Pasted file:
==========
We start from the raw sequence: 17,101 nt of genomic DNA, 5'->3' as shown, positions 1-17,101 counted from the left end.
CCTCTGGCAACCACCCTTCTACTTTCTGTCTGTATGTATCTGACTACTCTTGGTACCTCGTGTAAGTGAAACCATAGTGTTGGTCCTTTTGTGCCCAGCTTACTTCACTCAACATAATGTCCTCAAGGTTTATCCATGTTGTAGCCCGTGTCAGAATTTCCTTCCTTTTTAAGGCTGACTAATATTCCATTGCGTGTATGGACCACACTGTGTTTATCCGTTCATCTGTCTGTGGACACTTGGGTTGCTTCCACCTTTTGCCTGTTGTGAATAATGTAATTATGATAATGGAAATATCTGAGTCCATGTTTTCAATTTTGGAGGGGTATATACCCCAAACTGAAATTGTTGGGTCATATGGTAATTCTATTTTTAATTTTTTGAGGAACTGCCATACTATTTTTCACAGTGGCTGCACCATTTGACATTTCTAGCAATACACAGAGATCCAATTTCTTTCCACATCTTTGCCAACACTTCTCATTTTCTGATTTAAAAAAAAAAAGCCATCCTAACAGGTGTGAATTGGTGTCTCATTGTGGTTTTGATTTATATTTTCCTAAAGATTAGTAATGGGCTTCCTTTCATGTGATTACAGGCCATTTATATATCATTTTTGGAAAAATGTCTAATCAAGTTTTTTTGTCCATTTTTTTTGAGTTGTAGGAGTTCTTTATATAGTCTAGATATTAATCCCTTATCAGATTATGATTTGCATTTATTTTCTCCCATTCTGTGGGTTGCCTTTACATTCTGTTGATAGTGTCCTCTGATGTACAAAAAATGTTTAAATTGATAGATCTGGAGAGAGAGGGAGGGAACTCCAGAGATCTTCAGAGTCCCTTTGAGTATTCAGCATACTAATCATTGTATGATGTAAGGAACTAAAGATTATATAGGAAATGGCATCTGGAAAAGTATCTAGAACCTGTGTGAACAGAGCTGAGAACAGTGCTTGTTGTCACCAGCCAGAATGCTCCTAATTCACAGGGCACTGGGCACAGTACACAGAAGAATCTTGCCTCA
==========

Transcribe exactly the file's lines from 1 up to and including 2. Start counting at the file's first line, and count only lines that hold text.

We start from the raw sequence: 17,101 nt of genomic DNA, 5'->3' as shown, positions 1-17,101 counted from the left end.
CCTCTGGCAACCACCCTTCTACTTTCTGTCTGTATGTATCTGACTACTCTTGGTACCTCGTGTAAGTGAAACCATAGTGTTGGTCCTTTTGTGCCCAGCTTACTTCACTCAACATAATGTCCTCAAGGTTTATCCATGTTGTAGCCCGTGTCAGAATTTCCTTCCTTTTTAAGGCTGACTAATATTCCATTGCGTGTATGGACCACACTGTGTTTATCCGTTCATCTGTCTGTGGACACTTGGGTTGCTTCCACCTTTTGCCTGTTGTGAATAATGTAATTATGATAATGGAAATATCTGAGTCCATGTTTTCAATTTTGGAGGGGTATATACCCCAAACTGAAATTGTTGGGTCATATGGTAATTCTATTTTTAATTTTTTGAGGAACTGCCATACTATTTTTCACAGTGGCTGCACCATTTGACATTTCTAGCAATACACAGAGATCCAATTTCTTTCCACATCTTTGCCAACACTTCTCATTTTCTGATTTAAAAAAAAAAAGCCATCCTAACAGGTGTGAATTGGTGTCTCATTGTGGTTTTGATTTATATTTTCCTAAAGATTAGTAATGGGCTTCCTTTCATGTGATTACAGGCCATTTATATATCATTTTTGGAAAAATGTCTAATCAAGTTTTTTTGTCCATTTTTTTTGAGTTGTAGGAGTTCTTTATATAGTCTAGATATTAATCCCTTATCAGATTATGATTTGCATTTATTTTCTCCCATTCTGTGGGTTGCCTTTACATTCTGTTGATAGTGTCCTCTGATGTACAAAAAATGTTTAAATTGATAGATCTGGAGAGAGAGGGAGGGAACTCCAGAGATCTTCAGAGTCCCTTTGAGTATTCAGCATACTAATCATTGTATGATGTAAGGAACTAAAGATTATATAGGAAATGGCATCTGGAAAAGTATCTAGAACCTGTGTGAACAGAGCTGAGAACAGTGCTTGTTGTCACCAGCCAGAATGCTCCTAATTCACAGGGCACTGGGCACAGTACACAGAAGAATCTTGCCTCA